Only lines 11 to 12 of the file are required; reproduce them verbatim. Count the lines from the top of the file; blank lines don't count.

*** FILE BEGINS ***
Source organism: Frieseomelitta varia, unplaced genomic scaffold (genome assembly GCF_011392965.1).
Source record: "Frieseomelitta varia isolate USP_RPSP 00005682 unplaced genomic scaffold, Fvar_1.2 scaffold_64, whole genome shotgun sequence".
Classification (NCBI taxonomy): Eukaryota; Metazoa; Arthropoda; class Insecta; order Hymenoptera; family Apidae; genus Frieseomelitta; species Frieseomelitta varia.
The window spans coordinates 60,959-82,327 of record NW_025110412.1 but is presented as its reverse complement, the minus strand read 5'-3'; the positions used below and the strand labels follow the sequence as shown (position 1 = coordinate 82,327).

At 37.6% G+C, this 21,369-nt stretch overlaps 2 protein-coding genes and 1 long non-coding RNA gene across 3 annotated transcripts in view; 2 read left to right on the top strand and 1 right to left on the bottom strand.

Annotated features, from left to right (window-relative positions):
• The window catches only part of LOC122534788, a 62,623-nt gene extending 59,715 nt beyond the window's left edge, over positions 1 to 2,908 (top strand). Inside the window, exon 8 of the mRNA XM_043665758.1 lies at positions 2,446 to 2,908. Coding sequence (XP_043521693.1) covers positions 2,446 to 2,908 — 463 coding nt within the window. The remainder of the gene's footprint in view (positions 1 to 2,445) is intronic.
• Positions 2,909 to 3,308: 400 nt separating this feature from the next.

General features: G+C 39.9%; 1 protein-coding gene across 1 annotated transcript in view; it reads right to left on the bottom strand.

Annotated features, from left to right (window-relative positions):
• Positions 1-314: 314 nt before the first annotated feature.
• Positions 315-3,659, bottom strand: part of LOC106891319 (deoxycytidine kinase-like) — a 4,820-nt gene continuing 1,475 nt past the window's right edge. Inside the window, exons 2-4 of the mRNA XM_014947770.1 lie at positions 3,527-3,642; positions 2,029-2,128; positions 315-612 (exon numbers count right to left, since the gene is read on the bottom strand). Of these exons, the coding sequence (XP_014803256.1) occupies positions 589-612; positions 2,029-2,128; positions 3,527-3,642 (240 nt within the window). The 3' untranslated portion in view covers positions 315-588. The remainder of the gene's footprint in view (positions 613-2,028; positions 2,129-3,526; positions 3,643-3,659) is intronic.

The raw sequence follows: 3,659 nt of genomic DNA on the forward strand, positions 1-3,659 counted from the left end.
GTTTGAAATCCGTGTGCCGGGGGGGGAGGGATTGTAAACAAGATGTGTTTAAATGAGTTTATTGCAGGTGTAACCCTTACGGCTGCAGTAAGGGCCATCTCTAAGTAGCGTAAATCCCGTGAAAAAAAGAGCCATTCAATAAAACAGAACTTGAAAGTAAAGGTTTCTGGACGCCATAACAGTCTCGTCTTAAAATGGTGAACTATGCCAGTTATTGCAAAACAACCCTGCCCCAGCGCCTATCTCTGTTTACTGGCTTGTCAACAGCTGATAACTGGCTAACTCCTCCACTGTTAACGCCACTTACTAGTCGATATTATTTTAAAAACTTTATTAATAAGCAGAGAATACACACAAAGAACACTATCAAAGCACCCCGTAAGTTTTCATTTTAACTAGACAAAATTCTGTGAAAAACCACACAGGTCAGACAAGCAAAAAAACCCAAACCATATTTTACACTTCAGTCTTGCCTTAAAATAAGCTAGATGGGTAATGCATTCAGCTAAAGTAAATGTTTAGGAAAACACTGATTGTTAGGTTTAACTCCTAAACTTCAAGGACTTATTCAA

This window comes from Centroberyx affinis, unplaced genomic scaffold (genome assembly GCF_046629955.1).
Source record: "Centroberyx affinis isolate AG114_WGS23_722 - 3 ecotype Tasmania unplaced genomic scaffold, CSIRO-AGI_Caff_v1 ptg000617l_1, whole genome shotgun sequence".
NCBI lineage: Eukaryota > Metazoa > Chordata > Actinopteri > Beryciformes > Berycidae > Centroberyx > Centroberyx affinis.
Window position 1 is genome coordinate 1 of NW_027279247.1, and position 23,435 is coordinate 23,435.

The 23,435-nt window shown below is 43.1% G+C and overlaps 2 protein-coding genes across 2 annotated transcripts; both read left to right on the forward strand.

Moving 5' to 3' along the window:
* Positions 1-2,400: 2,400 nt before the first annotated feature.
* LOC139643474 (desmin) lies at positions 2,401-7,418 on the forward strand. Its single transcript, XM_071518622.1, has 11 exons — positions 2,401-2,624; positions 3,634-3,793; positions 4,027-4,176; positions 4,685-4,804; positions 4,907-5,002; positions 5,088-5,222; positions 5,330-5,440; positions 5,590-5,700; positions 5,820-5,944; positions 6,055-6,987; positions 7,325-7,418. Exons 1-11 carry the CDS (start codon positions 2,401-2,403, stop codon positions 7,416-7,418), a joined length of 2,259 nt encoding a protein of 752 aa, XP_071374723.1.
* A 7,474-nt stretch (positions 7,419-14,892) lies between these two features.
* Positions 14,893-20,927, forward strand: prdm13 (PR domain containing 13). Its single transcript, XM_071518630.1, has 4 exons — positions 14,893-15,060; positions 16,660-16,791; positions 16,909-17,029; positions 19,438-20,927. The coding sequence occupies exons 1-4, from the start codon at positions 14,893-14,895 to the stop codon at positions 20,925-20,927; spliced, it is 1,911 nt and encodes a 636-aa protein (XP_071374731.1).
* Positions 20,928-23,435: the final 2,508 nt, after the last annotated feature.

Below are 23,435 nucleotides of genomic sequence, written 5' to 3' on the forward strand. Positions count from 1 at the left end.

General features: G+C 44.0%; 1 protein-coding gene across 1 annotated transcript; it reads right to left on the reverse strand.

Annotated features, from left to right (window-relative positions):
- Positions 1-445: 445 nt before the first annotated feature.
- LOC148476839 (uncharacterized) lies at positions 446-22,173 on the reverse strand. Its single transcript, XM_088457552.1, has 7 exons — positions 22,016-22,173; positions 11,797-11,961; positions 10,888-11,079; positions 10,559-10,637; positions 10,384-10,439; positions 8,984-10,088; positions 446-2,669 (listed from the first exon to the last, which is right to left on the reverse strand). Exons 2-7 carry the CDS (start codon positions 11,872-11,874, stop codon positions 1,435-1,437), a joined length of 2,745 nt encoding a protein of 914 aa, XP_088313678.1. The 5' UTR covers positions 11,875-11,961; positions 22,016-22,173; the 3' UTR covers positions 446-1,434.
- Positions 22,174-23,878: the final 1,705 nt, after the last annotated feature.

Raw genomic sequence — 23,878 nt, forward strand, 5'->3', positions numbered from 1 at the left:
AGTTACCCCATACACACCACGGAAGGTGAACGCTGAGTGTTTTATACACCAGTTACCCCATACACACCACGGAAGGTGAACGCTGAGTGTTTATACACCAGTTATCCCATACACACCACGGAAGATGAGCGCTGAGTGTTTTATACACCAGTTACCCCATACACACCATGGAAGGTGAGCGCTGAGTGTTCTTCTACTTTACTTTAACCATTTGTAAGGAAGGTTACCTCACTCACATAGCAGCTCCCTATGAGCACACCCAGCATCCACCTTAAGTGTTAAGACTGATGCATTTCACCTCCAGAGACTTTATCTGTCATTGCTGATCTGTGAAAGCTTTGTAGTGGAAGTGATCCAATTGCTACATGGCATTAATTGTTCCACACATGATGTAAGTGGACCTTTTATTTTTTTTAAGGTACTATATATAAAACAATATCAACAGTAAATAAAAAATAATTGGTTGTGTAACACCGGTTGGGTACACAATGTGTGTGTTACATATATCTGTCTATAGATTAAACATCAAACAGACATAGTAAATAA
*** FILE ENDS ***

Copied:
• Positions 1-314: 314 nt before the first annotated feature.
• Positions 315-3,659, bottom strand: part of LOC106891319 (deoxycytidine kinase-like) — a 4,820-nt gene continuing 1,475 nt past the window's right edge. Inside the window, exons 2-4 of the mRNA XM_014947770.1 lie at positions 3,527-3,642; positions 2,029-2,128; positions 315-612 (exon numbers count right to left, since the gene is read on the bottom strand). Of these exons, the coding sequence (XP_014803256.1) occupies positions 589-612; positions 2,029-2,128; positions 3,527-3,642 (240 nt within the window). The 3' untranslated portion in view covers positions 315-588. The remainder of the gene's footprint in view (positions 613-2,028; positions 2,129-3,526; positions 3,643-3,659) is intronic.